CRIME BLOTTER: Former Arizona Sen. Otoniel “Tony” Navarrete (D) was found guilty of sexual conduct with a minor. Navarrette will face up to two years in prison, though he could receive probation as a first-time offender. (Arizona Republic)

By The Numbers

47 percentage points: The difference between the share of Democrats (59%) and the share of Republicans (12%) who say dealing with climate change should be a top priority for the president and Congress. That’s the widest gap between the two parties of any issue in a new Pew Research Center poll.

5,000 pages: The length of Salt Lake City’s official bid for the 2034 Winter Olympics, formally submitted Thursday. The bid contains 53 spreadsheets, 26 site plans, 18 studies, 14 tables and infographics and two maps. (Salt Lake Tribune)

Winter Olympics > Summer Olympics. This is the hill we will die on.

0: The number of noncitizens who cast a ballot in Georgia in 2020, according to a review by Secretary of State Brad Raffensperger (R). Raffensperger’s office found 1,634 noncitizens tried to register to vote, but none were allowed to do so. (Atlanta Journal-Constitution)

Off The Wall

University of Iowa standout Caitlin Clark is a big deal in women’s college basketball — so huge that her decision Thursday to declare for the WNBA draft made the front page of the Indianapolis Star. Why Indiana? Because the WNBA’s Indiana Fever hold the first pick in this year’s draft.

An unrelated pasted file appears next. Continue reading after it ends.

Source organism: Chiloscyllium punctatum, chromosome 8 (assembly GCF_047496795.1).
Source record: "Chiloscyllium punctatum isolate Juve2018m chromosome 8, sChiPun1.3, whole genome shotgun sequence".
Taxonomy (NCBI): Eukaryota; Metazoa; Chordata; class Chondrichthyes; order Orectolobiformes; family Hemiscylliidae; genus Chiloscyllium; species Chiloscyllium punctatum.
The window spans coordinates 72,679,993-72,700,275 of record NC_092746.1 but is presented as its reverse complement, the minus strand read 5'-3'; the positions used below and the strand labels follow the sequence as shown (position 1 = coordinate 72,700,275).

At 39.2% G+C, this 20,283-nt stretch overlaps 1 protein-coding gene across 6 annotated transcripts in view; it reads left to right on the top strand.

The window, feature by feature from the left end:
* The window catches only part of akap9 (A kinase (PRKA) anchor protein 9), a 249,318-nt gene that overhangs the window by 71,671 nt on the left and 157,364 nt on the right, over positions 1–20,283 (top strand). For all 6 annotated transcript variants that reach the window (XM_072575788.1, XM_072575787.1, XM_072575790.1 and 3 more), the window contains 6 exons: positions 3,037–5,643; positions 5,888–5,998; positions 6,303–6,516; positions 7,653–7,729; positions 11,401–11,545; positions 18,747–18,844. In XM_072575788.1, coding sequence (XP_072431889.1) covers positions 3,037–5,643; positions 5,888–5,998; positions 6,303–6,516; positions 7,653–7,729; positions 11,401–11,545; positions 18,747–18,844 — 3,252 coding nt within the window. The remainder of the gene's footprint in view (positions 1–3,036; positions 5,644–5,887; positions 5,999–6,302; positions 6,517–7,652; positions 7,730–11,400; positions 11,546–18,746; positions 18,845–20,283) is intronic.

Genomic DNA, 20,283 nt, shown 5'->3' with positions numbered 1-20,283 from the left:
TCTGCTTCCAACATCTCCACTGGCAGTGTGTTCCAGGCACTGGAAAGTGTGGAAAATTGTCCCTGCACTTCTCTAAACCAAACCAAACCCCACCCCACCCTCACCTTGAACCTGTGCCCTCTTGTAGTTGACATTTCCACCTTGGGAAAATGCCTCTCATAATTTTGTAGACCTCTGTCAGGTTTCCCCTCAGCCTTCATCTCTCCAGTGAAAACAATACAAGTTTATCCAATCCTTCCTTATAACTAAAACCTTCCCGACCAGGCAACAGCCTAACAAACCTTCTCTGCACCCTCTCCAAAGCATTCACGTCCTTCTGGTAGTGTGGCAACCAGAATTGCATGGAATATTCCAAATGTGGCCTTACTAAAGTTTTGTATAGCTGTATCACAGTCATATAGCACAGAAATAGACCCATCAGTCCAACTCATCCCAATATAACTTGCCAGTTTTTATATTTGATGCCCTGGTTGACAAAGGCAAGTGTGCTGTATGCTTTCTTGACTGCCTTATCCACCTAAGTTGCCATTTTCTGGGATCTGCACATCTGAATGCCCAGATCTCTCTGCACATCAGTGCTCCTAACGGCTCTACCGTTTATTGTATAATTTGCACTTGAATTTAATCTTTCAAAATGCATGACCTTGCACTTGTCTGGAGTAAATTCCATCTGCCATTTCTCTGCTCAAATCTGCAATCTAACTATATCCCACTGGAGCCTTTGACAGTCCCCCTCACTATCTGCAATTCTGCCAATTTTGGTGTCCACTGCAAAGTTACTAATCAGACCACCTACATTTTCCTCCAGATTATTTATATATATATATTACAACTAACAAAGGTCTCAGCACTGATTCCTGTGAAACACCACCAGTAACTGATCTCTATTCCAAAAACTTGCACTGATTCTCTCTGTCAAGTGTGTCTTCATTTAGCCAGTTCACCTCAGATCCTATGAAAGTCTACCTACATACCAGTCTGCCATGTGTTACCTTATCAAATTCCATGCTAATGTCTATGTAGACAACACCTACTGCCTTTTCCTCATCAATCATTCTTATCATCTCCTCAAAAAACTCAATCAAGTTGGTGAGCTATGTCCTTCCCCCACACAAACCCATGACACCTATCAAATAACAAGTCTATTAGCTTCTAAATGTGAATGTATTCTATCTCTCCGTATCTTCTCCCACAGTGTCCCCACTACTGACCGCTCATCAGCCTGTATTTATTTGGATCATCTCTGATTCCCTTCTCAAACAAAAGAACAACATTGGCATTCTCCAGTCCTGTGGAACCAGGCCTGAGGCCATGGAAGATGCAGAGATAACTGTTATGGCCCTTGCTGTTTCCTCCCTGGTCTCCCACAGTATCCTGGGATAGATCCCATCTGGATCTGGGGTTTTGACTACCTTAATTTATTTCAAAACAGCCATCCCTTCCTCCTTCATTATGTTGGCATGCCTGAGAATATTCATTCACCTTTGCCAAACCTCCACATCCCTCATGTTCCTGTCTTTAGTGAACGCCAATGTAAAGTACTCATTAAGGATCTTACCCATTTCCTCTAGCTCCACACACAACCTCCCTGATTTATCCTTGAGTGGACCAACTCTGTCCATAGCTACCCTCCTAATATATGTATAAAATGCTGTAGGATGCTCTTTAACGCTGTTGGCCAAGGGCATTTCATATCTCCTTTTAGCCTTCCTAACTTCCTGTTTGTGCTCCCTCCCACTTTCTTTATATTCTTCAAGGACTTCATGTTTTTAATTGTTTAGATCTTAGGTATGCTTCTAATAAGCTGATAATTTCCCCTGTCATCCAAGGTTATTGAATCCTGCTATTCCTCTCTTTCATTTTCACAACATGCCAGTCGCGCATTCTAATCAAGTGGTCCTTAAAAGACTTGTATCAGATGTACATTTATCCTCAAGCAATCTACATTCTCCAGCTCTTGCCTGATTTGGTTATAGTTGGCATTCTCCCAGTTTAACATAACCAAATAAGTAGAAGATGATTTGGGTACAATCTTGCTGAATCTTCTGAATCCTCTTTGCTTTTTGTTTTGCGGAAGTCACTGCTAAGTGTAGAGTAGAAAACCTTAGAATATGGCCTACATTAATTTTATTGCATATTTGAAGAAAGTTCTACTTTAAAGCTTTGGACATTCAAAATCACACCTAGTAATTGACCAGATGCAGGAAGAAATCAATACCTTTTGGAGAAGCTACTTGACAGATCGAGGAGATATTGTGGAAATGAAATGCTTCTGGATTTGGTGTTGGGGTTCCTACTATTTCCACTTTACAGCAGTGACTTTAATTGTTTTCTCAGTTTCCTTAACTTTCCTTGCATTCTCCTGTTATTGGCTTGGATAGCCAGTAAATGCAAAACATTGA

The price of bananas is virtually unchanged over time, even in the midst of rising inflation. The average monthly price of a pound of bananas stands at 62 cents, even as other fruits rise in cost. Bananas have never exceeded 80 cents per pound, according to the IMF. (Axios)

Quote of the Day

“I guess if you’re in the bread-making business, there’s a lot of dough to go around.”

California Sen. Brian Dahle (R), on the state’s $20-per-hour minimum wage law, which exempts businesses that sell bread as a stand-alone menu item. The exemption applies to Panera, a fast food joint whose chief executive, Greg Flynn, is a major donor to Gov. Gavin Newsom (D). (Sacramento Bee)